bannable writes: Inside Google’s secretive X laboratory, known for inventing self-driving cars and augmented reality glasses, a small group of researchers began working several years ago on a simulation of the human brain.
Andrew Y. Ng, a Stanford computer scientist, is cautiously optimistic about neural networks. There Google scientists created one of the largest neural networks for machine learning by connecting 16,000 computer processors, which they turned loose on the Internet to learn on its own.
Presented with 10 million digital images found in YouTube videos, what did Google’s brain do? What millions of humans do with YouTube: looked for cats.
redletterdave writes: "On Friday, more than 1,300 employees of London-based Aviva Investors walked into their offices, strolled over to their desks, booted up their computers and checked their emails, only to learn the shocking news: They would be leaving the company. The email ordered them to hand over company property and security passes before leaving the building, and left the staff with one final line: "I would like to take this opportunity to thank you and wish you all the best for the future. "This email was sent to Aviva's worldwide staff of 1,300 people, with bases in the U.S., UK, France, Spain, Sweden, Canada, Italy, Ireland, Germany, Norway, Poland, Switzerland, Belgium, Austria, Finland and the Netherlands. And it was all one giant mistake: The email was intended for only one individual."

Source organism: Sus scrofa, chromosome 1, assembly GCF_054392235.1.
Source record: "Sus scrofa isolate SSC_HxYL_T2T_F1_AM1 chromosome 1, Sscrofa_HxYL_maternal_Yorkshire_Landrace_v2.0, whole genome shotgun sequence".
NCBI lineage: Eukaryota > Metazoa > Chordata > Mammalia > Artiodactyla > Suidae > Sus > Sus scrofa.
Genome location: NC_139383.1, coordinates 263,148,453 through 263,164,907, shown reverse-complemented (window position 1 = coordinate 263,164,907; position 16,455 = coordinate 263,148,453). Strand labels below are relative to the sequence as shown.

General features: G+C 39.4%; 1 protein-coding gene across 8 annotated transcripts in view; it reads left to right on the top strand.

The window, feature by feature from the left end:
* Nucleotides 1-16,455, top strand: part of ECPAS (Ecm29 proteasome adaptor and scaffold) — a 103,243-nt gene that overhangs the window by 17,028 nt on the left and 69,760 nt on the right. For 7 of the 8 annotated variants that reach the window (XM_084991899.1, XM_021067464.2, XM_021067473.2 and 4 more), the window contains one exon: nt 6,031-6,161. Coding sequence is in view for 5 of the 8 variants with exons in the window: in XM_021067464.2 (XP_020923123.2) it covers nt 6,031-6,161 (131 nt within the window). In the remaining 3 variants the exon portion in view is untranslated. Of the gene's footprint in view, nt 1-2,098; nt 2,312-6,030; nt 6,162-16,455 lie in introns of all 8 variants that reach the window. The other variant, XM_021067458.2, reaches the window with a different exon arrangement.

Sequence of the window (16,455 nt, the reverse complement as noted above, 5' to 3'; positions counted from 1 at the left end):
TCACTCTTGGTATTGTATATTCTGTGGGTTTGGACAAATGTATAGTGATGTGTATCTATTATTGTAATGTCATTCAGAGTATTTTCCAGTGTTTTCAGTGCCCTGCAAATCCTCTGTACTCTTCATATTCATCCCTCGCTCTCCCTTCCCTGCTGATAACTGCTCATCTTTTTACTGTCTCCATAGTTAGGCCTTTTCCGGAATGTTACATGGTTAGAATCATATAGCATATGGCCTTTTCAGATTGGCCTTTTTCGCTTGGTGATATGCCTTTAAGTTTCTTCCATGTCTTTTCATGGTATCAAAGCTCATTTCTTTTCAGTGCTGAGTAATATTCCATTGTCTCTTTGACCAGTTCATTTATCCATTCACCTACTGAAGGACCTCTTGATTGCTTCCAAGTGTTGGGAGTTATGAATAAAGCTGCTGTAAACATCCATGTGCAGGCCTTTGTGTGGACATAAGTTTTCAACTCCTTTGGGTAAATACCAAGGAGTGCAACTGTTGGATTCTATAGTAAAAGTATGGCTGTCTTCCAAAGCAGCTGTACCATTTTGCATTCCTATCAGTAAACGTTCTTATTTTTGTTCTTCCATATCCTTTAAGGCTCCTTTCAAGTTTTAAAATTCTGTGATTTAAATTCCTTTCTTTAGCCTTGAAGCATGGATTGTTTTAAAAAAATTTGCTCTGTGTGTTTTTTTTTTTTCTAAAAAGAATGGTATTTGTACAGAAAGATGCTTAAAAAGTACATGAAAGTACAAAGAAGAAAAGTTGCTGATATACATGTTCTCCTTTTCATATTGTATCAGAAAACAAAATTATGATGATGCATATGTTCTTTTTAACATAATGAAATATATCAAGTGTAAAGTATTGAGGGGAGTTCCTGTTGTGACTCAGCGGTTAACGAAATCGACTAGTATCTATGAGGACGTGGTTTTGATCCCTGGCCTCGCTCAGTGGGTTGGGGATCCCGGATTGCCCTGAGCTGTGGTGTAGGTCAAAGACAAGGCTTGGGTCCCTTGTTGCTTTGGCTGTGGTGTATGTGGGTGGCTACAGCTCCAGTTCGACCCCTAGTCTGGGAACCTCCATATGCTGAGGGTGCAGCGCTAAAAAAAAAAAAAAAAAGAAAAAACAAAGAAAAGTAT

hypnosec writes: Part of the experience many a Facebooker enjoys is the number of friend requests we take great delight in confirming — and denying. The problem is, many of those requests we end up rejecting are due to 'enemies' looking us up, and the last thing users wish to do is share their nearest and dearest personal data with these Facebook foes. However, what if we could turn such data into 'enemies'? An app named 'EnemyGraph' has been developed by two students and a professor from the University of Texas in order to list personal Facebook preferences — such as people or even food — as potential enemies. Conceptualized by Dean Terry, the app was built by undergraduate student Harrison Massey and graduate Bradley Griffith; with the service already scoring 400 users.